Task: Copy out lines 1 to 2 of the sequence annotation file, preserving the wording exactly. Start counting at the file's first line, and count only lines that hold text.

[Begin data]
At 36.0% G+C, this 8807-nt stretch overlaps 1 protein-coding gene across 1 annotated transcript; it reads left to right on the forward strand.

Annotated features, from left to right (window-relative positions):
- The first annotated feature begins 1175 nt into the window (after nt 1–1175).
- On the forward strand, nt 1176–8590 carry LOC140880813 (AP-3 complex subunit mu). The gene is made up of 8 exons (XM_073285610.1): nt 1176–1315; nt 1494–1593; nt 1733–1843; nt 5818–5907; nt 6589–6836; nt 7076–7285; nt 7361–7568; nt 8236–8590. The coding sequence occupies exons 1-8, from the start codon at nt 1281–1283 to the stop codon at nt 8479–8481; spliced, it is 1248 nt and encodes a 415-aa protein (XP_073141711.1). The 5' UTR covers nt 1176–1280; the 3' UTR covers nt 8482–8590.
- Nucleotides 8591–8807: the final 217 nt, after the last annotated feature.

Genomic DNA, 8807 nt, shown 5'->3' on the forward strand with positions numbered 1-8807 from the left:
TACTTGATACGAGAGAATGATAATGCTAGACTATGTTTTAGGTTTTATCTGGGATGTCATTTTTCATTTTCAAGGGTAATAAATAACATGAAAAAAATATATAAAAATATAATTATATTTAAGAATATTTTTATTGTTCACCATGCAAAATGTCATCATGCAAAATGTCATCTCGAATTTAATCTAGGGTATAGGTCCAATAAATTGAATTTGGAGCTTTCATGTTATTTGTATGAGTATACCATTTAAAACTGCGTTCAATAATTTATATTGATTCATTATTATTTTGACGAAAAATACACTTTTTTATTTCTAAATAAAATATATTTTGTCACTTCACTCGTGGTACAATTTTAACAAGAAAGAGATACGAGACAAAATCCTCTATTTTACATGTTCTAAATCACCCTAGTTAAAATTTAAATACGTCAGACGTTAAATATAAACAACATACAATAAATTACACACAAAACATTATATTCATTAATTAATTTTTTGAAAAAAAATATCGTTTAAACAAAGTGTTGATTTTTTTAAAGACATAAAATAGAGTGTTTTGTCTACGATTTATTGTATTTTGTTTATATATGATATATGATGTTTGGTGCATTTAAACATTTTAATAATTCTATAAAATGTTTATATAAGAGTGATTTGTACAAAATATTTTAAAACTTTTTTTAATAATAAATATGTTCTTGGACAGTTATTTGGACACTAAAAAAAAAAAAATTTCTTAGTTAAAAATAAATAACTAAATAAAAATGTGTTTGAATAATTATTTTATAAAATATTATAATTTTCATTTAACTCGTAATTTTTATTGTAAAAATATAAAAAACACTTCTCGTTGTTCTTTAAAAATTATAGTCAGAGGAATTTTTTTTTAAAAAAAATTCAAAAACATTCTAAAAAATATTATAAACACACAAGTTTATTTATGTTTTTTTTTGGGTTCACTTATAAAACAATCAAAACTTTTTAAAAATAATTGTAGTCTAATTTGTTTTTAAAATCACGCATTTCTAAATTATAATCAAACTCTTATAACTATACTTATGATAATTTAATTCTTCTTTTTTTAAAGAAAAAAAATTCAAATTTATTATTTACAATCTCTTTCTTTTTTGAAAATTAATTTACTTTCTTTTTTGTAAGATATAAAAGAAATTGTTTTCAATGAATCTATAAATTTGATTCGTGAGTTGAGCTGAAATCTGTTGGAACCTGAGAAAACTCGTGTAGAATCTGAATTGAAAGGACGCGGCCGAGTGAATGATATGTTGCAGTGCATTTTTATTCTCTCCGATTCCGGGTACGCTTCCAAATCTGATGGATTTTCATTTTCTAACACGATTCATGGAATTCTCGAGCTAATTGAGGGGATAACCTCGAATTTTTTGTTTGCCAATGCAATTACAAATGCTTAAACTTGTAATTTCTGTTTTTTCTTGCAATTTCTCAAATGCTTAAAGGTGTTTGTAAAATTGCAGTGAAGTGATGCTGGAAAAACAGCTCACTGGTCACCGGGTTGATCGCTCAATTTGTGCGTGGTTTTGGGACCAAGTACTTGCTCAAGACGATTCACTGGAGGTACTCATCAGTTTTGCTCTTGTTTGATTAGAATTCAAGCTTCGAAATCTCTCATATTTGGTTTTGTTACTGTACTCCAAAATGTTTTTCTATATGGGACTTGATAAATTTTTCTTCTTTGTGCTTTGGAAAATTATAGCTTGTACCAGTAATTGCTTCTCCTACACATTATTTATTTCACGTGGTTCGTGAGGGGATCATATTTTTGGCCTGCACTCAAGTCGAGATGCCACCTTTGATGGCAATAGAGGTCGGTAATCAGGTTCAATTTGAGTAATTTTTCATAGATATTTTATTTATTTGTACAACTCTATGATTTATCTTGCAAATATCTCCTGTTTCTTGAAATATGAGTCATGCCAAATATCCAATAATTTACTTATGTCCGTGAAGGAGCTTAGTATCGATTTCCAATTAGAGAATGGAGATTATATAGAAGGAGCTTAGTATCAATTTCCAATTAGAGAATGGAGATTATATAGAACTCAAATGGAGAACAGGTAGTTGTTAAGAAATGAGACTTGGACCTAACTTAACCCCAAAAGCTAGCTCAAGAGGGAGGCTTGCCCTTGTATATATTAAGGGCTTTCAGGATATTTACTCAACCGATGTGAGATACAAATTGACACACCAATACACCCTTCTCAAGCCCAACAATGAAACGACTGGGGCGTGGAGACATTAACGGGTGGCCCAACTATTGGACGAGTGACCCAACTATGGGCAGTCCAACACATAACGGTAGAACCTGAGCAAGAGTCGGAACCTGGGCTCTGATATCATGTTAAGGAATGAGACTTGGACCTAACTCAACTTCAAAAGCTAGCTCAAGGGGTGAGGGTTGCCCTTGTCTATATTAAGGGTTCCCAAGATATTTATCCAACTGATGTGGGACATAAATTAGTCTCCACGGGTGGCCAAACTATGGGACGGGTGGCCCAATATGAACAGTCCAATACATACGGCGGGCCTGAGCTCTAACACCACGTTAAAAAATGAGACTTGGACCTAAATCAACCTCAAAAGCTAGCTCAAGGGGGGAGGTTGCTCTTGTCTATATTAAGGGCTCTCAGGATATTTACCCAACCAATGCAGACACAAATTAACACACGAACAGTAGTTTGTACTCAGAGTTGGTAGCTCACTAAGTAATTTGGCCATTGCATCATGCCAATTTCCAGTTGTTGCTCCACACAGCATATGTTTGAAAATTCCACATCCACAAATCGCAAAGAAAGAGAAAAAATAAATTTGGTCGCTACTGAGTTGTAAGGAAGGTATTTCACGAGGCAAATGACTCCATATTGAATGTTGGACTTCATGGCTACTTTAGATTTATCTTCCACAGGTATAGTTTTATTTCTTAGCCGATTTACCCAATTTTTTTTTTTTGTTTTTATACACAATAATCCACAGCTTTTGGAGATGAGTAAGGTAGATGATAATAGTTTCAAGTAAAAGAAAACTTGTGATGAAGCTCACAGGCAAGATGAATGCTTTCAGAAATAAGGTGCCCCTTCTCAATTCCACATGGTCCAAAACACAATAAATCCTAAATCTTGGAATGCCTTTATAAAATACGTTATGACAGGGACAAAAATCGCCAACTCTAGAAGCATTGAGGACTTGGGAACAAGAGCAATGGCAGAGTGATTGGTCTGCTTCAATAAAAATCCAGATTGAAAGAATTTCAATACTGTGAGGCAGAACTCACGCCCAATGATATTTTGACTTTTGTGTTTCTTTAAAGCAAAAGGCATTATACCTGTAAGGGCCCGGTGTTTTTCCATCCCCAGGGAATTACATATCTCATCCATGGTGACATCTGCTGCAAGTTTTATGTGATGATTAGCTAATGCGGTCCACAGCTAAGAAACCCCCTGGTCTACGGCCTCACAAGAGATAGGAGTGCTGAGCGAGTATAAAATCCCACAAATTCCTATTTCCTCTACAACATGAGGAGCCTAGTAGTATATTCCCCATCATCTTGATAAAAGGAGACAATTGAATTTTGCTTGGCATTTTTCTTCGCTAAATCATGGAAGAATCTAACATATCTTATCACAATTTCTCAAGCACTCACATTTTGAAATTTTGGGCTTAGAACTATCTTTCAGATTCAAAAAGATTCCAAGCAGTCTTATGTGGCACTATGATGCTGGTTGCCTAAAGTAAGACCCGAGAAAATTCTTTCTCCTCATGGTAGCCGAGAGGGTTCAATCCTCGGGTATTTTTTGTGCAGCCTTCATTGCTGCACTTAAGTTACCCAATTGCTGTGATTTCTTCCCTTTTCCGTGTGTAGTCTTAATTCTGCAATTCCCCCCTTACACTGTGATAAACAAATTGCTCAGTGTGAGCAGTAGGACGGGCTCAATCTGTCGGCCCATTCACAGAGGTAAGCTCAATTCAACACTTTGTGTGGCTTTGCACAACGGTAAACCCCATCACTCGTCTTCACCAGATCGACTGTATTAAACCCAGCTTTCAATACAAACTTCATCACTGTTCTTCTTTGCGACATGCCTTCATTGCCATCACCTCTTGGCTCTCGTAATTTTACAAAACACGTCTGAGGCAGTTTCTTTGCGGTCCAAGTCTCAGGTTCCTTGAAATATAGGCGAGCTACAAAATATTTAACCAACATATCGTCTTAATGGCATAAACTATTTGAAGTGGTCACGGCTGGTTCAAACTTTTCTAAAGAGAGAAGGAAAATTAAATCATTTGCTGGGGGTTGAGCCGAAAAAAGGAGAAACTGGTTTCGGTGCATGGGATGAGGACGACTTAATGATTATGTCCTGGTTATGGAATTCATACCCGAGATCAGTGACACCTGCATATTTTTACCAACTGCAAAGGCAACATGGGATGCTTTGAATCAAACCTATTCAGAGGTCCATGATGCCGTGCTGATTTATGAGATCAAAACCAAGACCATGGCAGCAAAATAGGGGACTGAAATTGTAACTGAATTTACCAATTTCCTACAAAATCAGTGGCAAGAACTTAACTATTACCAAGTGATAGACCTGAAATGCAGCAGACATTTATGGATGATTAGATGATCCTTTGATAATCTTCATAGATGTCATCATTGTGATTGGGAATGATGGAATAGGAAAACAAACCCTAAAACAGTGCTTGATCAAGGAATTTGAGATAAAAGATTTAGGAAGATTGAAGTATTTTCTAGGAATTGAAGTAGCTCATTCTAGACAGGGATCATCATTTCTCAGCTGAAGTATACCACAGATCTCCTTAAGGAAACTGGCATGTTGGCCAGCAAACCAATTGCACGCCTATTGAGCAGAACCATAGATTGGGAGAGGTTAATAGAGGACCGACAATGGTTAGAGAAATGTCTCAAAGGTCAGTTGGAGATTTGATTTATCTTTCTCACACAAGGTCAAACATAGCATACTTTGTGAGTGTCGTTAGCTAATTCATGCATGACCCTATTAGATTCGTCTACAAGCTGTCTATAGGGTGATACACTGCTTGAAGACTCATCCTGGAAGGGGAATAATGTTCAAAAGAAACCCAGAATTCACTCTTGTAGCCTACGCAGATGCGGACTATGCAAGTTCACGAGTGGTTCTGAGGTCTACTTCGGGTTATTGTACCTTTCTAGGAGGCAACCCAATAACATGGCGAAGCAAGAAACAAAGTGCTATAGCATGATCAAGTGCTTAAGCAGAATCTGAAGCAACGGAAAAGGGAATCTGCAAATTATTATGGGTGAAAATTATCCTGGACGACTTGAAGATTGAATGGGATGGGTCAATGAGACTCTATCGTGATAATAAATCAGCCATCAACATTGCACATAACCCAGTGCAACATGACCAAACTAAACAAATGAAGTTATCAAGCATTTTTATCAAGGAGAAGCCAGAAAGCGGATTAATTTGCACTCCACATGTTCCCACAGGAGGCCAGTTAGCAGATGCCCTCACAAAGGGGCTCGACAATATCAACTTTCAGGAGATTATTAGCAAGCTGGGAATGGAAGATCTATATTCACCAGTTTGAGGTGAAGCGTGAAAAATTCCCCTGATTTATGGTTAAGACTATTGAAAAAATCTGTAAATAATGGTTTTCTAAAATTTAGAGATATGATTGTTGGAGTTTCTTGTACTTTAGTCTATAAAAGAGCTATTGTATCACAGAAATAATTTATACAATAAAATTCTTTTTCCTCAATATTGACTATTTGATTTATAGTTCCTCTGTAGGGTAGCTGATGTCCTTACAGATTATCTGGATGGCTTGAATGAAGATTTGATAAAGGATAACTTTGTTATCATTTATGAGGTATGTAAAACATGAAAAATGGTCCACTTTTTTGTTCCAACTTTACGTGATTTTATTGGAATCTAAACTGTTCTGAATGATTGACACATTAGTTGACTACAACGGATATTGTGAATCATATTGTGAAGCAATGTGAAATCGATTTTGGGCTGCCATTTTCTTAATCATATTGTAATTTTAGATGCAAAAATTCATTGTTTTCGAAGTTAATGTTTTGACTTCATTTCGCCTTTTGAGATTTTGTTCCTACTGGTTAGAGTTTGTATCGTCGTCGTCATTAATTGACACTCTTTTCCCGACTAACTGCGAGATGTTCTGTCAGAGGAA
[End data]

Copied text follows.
At 36.0% G+C, this 8807-nt stretch overlaps 1 protein-coding gene across 1 annotated transcript; it reads left to right on the forward strand.

Annotated features, from left to right (window-relative positions):